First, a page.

And when it did, Davis sensed an opportunity to back up the headband's meaning through his actions. So he donated the entirety of the $7,017 fine, plus the $30,000 generated from the sale of the $25 headbands on his Instagram page to St. Dominic Hospital in Jackson, Mississippi, where his mother once worked.
Two months later, Davis says he has sold nearly 9,000 headbands, totaling nearly $150,000 in profit which — when you consider the equal-matching grant given to the hospital, which is hoping to expand its emergency department — brings the total donations to a mind-blowing $300,000.
"It's crazy, it's amazing," Davis told Yahoo Sports, shaking his head at his locker on Friday. "God is good. Three-hundred thousand dollars, man? Come on, man!"
In retrospect, Davis realizes he shouldn't be surprised at the way this has turned out.
"That's just the power of God, man — he takes negative situations and use them for positives," Davis said. "You notice like, people in the bible — God doesn't look for the best or the biggest; he looks for the person who has been counted out. God is the king of taking bad situations and turning that into a positive."
Davis knows plenty about that. In his youth, he struggled with marijuana and alcohol, and found himself in jail for three days a decade ago as a freshman at Arkansas State after an arrest for stealing groceries from a Walmart. Davis' college coach gave him another chance, and it was an ensuing conversation with the team chaplain that helped him look at his life differently.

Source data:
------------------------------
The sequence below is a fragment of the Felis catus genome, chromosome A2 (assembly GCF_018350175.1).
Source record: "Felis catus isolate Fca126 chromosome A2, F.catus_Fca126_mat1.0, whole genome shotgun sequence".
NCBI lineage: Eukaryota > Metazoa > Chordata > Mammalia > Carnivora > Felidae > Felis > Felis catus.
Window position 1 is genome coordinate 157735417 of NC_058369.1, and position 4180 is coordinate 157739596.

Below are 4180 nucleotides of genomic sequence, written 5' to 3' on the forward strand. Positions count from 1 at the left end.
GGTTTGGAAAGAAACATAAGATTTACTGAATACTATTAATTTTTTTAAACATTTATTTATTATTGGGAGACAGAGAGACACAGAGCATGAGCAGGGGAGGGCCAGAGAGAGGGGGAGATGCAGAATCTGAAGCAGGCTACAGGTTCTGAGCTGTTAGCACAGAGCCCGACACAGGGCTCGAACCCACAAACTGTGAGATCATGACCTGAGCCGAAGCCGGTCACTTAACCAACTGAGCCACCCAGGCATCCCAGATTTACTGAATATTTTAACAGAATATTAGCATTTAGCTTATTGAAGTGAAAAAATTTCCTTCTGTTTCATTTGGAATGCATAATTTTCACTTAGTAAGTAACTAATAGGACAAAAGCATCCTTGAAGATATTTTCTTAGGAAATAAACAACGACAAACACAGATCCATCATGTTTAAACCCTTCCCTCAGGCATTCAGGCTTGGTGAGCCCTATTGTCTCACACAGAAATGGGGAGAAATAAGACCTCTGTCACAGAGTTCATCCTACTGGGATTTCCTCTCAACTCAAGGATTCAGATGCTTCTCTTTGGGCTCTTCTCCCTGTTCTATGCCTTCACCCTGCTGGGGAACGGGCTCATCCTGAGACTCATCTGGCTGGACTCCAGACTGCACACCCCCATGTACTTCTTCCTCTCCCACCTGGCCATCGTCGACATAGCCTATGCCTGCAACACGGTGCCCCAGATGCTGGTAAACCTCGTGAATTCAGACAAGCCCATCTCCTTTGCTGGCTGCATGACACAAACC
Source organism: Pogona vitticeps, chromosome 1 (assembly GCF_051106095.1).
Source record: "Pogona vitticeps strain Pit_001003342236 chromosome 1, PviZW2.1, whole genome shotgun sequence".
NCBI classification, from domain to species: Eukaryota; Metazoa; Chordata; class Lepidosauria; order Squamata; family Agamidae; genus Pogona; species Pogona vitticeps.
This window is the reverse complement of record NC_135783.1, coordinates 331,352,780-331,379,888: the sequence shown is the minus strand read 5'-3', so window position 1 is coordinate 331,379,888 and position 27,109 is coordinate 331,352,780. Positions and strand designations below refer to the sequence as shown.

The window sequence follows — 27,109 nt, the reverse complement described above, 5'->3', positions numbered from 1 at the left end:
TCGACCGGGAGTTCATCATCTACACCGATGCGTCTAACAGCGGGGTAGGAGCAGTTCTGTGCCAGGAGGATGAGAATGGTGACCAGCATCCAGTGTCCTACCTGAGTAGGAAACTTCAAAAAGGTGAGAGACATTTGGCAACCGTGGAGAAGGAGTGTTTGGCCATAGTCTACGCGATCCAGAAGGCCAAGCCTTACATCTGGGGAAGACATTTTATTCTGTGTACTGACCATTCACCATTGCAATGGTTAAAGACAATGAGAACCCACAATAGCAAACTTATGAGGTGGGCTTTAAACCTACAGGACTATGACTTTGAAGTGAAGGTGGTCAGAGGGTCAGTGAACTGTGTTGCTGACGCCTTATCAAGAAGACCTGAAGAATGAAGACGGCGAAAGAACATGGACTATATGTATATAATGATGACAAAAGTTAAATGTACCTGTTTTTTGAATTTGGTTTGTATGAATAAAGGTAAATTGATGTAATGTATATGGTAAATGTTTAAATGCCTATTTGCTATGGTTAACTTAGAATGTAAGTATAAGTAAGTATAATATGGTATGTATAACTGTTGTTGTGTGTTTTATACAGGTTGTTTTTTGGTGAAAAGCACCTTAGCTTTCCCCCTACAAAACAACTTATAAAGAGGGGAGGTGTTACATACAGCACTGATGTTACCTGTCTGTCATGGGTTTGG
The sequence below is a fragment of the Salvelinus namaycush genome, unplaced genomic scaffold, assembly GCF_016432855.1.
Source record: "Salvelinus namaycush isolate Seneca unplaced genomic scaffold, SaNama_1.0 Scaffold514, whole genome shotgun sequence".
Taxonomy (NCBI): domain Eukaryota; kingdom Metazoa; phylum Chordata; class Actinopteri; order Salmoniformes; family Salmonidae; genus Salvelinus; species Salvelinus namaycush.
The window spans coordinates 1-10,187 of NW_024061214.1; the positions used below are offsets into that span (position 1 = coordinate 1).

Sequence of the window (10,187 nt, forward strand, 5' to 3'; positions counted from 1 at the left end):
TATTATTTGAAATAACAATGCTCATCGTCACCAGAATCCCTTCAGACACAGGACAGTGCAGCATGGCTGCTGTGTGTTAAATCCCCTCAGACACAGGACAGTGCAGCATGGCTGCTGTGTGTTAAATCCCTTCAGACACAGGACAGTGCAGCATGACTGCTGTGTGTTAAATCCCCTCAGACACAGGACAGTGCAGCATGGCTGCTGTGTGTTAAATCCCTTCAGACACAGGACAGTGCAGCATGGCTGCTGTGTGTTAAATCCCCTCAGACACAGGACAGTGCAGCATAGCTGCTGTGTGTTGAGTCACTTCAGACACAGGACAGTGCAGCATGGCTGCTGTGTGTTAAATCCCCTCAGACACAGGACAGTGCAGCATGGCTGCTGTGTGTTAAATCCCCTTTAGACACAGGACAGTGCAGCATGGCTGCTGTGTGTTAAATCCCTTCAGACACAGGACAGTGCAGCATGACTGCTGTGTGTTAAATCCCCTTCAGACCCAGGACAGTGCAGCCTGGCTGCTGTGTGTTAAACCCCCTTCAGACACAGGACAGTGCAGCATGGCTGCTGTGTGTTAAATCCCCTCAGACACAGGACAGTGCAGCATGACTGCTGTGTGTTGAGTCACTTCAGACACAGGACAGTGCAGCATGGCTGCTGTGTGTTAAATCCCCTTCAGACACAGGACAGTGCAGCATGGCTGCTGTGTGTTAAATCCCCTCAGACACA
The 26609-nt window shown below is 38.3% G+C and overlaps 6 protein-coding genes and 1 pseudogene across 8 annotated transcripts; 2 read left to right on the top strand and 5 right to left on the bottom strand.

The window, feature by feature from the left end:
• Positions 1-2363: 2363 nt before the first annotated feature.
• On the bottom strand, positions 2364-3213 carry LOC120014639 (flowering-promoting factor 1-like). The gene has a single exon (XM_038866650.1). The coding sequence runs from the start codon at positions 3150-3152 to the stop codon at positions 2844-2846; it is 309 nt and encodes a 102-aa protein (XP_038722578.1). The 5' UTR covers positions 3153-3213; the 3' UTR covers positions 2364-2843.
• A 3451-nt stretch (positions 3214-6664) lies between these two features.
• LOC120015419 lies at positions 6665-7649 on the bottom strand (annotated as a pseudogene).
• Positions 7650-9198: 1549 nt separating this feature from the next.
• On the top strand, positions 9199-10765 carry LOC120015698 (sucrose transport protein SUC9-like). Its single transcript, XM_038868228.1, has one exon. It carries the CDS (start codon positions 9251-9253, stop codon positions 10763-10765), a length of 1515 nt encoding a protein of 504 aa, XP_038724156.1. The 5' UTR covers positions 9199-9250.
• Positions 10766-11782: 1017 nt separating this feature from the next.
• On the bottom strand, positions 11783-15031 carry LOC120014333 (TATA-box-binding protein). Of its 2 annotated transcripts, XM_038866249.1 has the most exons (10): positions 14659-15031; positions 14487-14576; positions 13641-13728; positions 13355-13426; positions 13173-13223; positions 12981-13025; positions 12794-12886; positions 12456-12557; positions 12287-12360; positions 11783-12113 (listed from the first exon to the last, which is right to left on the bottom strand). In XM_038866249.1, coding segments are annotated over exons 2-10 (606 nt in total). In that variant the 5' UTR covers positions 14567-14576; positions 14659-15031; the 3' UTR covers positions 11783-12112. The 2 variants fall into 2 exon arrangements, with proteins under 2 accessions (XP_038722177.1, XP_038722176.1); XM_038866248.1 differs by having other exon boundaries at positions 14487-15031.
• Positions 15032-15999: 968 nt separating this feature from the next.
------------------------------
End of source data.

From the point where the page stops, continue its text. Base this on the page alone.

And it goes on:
"He helped me understand that we are all born with a bad heart, and that ruined my misconception we all have a good heart," Davis said. "Like, we all like to think we're good people at the end of the day, but what I realized is, no, we're all messing up and doing bad stuff because we're really bad and we need a new heart. But God will give you that."
Since then, Davis says he has devoted his life to, in his words, "being a billboard for Christ" with his actions. A year ago, Davis — a member of the NFL's Players Coalition — pushed for a bill that restored the right to vote to convicted felons in Louisiana (which was eventually signed into law), and in March, he helped raise money for Flint, Michigan, to combat the water crisis that has received national attention.
In August, he helped pay the bail of an immigration activist in California, and just this week, he teamed up with defensive end Cam Jordan and other teammates to present a $50,000 grant to a charter high school in New Orleans that's dedicated to teaching students skills they need in the tech industry.